A case study in rebranding: GlenGuard

The world of fire resistant (FR) fabrics is a complicated one because its providers have several audiences to reach. There are distributors and industrial laundries. There are the workers themselves.

And then there are safety managers, the ones who often make the decision about which fabric to offer to their workers.

The approach by many in the industry was to pinpoint what they believe workers wanted: Comfort, durability and protection. The problem was that every one of the fabric manufacturers used that messaging while ignoring the decision maker. The safety manager.

The old GlenGuard logo promoted product benefits
The old GlenGuard logo promoted product benefits

GlenGuard, a division of Glen Raven fabrics, was not satisfied and was in need of a rebranding. It had the lightest and most fire resistant fabric in the industry but its efforts to steal market share needed strengthening.

Rebranding for a new audience

Stealing Share and its research division, Resultant Research, conducted both qualitative and quantitative research with safety managers to uncover their emotional triggers. The single biggest hurdle facing them was getting their workers to wear the safety garments, therefore becoming compliant.

Taking those research results, Stealing Share and GlenGuard revamped the entire brand. GlenGuard is now focused on giving workers less reason to cheat on compliance. That gives definition to why GlenGuard’s fabrics are important.

Rebranding GlenGuard
The new GlenGuard logo after rebranding

The word “cheat” is also important because it’s the language of the safety manager. It is also easy to notice. The word tells the safety manager that GlenGuard is serious about compliance.

Therefore, the new logo demonstrates a coming together of two pieces that fit, with the theme of “Compliance” locked in with the logo. But that’s not all. An equity line often appears with the logo. It directs all of GlenGuard’s marketing, sales and operational efforts: “If they cheat when they wear it, it’s not compliant.”

3-20-glenguard-logo-and-tag-lineTherefore, the benefits of GlenGuard’s fabrics now have a new and important meaning to safety managers. The rebranding of GlenGuard was designed to steal market share. That’s what we do.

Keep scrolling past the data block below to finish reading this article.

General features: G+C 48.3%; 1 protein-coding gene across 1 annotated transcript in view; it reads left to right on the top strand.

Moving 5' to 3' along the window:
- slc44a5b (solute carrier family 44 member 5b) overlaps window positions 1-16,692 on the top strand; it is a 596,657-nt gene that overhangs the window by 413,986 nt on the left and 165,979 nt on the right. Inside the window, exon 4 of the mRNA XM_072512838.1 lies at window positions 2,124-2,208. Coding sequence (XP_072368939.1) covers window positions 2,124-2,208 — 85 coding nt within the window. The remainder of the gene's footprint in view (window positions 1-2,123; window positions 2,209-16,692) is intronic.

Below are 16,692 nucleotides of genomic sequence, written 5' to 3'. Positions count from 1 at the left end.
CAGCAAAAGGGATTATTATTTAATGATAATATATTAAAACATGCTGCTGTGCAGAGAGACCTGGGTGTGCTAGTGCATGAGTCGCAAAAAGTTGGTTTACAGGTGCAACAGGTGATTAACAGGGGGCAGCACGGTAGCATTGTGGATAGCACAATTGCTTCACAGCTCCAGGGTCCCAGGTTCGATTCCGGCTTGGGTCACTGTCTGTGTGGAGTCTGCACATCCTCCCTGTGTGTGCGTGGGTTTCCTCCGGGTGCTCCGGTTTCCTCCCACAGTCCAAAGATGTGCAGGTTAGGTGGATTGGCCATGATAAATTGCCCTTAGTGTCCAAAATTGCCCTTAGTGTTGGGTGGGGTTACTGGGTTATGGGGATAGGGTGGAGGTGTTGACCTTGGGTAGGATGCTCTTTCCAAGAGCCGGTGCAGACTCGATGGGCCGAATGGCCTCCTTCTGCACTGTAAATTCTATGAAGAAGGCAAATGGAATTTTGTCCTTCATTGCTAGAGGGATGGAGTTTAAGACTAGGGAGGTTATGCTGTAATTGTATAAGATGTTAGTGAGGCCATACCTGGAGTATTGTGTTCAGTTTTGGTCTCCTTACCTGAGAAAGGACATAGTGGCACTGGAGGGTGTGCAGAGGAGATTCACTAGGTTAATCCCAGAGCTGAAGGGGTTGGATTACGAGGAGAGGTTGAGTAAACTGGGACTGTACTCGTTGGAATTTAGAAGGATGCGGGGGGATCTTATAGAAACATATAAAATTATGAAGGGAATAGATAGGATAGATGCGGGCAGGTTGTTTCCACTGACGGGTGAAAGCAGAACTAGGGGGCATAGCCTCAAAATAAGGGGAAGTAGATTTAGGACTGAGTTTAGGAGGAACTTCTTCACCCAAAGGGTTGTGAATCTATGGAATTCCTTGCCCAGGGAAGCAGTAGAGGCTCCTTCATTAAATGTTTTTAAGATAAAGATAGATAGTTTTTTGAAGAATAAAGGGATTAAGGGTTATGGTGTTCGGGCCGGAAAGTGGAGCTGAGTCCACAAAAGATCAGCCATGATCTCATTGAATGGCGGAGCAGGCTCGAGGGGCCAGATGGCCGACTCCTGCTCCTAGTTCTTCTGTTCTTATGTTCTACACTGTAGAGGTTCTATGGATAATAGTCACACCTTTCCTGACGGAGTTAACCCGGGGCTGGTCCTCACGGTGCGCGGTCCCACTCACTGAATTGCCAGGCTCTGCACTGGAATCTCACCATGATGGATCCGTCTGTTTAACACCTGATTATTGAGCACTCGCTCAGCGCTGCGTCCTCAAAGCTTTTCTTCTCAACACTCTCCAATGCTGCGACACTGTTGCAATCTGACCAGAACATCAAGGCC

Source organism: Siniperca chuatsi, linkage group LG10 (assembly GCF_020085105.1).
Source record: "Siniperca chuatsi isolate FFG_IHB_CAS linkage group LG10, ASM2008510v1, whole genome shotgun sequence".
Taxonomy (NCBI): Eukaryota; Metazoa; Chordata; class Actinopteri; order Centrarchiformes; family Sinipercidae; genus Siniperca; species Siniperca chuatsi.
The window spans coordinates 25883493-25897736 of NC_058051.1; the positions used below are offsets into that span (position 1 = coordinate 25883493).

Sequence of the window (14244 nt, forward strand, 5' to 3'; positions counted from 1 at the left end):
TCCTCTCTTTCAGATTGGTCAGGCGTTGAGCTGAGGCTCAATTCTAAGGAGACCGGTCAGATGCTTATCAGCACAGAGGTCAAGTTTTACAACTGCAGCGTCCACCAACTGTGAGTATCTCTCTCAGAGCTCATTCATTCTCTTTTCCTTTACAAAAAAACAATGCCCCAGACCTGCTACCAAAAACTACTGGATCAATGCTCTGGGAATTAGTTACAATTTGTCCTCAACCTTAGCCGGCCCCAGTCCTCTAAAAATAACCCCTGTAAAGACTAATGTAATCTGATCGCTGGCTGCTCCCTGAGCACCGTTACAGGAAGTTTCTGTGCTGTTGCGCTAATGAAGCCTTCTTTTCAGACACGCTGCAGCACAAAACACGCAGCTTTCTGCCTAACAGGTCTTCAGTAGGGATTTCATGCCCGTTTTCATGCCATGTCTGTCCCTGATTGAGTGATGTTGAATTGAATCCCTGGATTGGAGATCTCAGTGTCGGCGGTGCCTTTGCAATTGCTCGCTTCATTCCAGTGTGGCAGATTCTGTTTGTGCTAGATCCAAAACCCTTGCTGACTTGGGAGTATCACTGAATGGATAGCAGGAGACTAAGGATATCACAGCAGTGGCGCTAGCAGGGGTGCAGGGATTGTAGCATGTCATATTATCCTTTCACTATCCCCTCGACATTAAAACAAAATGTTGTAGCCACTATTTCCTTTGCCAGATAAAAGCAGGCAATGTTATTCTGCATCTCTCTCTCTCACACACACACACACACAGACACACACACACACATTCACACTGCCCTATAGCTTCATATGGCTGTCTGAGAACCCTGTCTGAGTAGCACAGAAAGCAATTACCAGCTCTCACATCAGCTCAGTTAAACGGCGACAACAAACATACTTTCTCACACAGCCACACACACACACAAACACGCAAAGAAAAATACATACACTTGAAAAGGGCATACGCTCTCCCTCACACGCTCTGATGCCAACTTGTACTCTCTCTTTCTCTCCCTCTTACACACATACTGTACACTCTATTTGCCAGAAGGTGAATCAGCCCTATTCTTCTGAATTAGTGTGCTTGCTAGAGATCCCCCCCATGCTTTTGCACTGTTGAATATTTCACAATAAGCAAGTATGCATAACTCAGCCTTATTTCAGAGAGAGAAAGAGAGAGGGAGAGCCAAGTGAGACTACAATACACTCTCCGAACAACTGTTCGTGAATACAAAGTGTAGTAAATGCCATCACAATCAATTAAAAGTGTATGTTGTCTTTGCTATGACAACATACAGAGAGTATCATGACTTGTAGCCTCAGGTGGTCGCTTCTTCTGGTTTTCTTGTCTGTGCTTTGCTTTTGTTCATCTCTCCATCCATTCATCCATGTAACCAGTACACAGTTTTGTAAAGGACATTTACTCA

In addition to research and logo development, Stealing Share conducted brand training, developed marketing materials and created advertising.

American Fidelity. A case study in branding insurance.

The American Fidelity Case Study.

How we helped American Fidelity find the right brand promise.

American Fidelity is one of the leading providers of supplemental insurance and benefits, specializing in auto dealerships, education, municipalities and health care. Its core customers are employers who offer supplemental insurance to their employees in those segments.

American Fidelity
The old logo of American Fidelity had little brand meaning.

As a business, it operates in divisions based on those specialites. At issue was that American Fidelity had no overarching brand promise that brought the divisions together, increase preference with existing customers and attract new prospects.

Finding meaning for American Fidelity.

To achieve that, the project entailed qualitative and quantitative research with employers, employees and associations – both current customers and those who use a competitor. Also, an analysis of the competition and a brand audit was conducted to see where the current brand stood in the market and what it could claim.

Our competitive analysis found that competitors, which range from regional carriers to giants such as Aflac, focus solely on price, coverage and, in the case of Aflac, quick results.

American Fidelity
The new logo for American Fidelity redefines who its customers are: Those who always seek a different opinion.

The research demonstrated that administrators and employees believed all supplemental benefit providers were basically the same.